“It could have been very serious,” Brown said.
Miller completed the second round of treatment in time to get home to watch the Hubs defeat Boonsboro on Oct. 26, just barely missing homecoming.
The push to start the third round of treatment started during North-South rivalry week. This time, it was Miller’s turn to get a surprise.
A friend’s father was able to place a laptop in the cable television truck that was taping the game for broadcast. Miller got a private, live showing of the game on a big-screen television at Johns Hopkins via Skype, allowing him to see the 14-12 victory that secured a playoff berth for the Hubs.
On Dec. 3, Miller began the final round of treatment.
“The first and last one was supposed to be the worst of all,” Miller said. “It was the easiest for me. It was tough for me to sit still.”
Miller left Johns Hopkins after completing his treatment, getting home just after Christmas. He was able to sit on the bench Dec. 27 as the North boys basketball team played in its holiday tournament.
Back to basketball
When basketball began in November, coach Kevin Hartman wanted to make sure his team also was concerned about Miller.
“In the summer, he wouldn’t miss any of the open gym time,” Hartman said. “He played for us in the summer league. There were nights he would play in games and then go lift weights afterwards to get ready for football. If he was going to miss a day, he called to let you know. He’s a responsible and caring kid.”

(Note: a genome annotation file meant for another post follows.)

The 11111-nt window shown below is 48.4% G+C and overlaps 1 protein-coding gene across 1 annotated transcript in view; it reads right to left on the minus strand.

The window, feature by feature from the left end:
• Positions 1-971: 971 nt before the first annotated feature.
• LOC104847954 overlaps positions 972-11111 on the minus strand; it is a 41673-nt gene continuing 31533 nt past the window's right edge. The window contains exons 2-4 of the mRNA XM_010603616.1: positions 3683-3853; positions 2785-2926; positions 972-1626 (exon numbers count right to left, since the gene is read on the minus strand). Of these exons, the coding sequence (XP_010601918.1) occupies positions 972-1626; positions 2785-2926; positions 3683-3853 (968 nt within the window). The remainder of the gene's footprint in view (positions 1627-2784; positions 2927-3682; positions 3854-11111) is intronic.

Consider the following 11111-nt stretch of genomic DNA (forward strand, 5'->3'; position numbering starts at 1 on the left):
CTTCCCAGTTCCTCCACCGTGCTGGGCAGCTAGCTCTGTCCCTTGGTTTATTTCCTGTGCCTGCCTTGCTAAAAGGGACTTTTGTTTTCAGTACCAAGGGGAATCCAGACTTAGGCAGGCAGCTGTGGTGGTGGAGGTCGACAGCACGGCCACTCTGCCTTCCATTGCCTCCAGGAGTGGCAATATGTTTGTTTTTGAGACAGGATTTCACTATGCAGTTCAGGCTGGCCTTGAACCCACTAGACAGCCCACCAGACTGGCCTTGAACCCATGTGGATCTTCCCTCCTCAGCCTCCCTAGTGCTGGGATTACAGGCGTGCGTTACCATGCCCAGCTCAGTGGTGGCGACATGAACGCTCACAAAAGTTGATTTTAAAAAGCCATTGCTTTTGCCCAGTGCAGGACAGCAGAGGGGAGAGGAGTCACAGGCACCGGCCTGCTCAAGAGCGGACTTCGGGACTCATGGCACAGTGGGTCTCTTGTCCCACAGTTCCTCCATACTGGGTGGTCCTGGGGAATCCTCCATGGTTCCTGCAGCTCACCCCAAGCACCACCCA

Hartman came up with a way to let Miller know that everyone was thinking of him.
“Coach called me and asked if it was OK if he had some warmups made for the team with ‘AaronStrong’ written on them,” Miller said. “It felt good that they were being so supportive.”
Hartman borrowed the idea from the NFL’s Indianapolis Colts, who coined the term “ChuckStrong” after head coach Chuck Pagano was diagnosed with leukemia.
“I’m not a Colts fan, but I saw how the team rallied around it and I hoped we would, too,” Hartman said. “We wanted him to know that we were part of him and he was part of us.”
Like the football team, the basketball team kept Miller in the front of their minds. They stayed in contact with him by phone, even calling him after one practice to sing “Happy Birthday” to him.
“When I heard about what Aaron was going through, I cried a little,” said Nick Karlen, who was North’s quarterback and a member of the basketball team. “I thought, ‘How could this happen? It’s such a tragedy.’ When it came to basketball, and you wonder why you aren’t playing much, then you think of Aaron.”
Good news, bad news
On Jan. 3, Miller received good news.
“I had a bone marrow biopsy and they found no leukemia cells,” Miller said. “Right then, I took my wristband and tore it off. I didn’t have cancer anymore, but it still sits on our kitchen table.”